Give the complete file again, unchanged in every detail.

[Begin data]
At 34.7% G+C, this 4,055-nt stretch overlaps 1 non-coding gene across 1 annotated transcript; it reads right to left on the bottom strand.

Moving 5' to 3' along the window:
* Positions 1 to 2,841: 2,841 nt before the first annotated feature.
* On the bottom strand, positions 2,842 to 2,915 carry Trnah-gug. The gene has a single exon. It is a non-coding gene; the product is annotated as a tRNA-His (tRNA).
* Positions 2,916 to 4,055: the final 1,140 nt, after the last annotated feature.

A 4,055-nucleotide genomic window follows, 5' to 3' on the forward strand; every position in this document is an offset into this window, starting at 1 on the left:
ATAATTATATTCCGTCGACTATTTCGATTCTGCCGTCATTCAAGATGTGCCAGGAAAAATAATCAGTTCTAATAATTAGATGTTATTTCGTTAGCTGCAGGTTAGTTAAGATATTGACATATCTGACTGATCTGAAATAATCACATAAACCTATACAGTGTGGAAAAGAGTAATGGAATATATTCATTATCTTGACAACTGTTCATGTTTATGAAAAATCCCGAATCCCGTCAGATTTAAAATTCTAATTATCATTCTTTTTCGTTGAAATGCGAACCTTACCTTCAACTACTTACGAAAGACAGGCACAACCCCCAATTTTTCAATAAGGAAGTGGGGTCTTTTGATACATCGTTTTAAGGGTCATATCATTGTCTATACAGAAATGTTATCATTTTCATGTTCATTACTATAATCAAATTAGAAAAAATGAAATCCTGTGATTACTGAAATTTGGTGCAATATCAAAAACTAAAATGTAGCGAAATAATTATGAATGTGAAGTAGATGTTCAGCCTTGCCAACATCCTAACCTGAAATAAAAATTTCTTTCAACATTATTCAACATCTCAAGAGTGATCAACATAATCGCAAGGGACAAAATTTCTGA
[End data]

At 34.7% G+C, this 4,055-nt stretch overlaps 1 non-coding gene across 1 annotated transcript; it reads right to left on the bottom strand.

Moving 5' to 3' along the window:
* Positions 1 to 2,841: 2,841 nt before the first annotated feature.
* On the bottom strand, positions 2,842 to 2,915 carry Trnah-gug. The gene has a single exon. It is a non-coding gene; the product is annotated as a tRNA-His (tRNA).
* Positions 2,916 to 4,055: the final 1,140 nt, after the last annotated feature.

A 4,055-nucleotide genomic window follows, 5' to 3' on the forward strand; every position in this document is an offset into this window, starting at 1 on the left:
ATAATTATATTCCGTCGACTATTTCGATTCTGCCGTCATTCAAGATGTGCCAGGAAAAATAATCAGTTCTAATAATTAGATGTTATTTCGTTAGCTGCAGGTTAGTTAAGATATTGACATATCTGACTGATCTGAAATAATCACATAAACCTATACAGTGTGGAAAAGAGTAATGGAATATATTCATTATCTTGACAACTGTTCATGTTTATGAAAAATCCCGAATCCCGTCAGATTTAAAATTCTAATTATCATTCTTTTTCGTTGAAATGCGAACCTTACCTTCAACTACTTACGAAAGACAGGCACAACCCCCAATTTTTCAATAAGGAAGTGGGGTCTTTTGATACATCGTTTTAAGGGTCATATCATTGTCTATACAGAAATGTTATCATTTTCATGTTCATTACTATAATCAAATTAGAAAAAATGAAATCCTGTGATTACTGAAATTTGGTGCAATATCAAAAACTAAAATGTAGCGAAATAATTATGAATGTGAAGTAGATGTTCAGCCTTGCCAACATCCTAACCTGAAATAAAAATTTCTTTCAACATTATTCAACATCTCAAGAGTGATCAACATAATCGCAAGGGACAAAATTTCTGA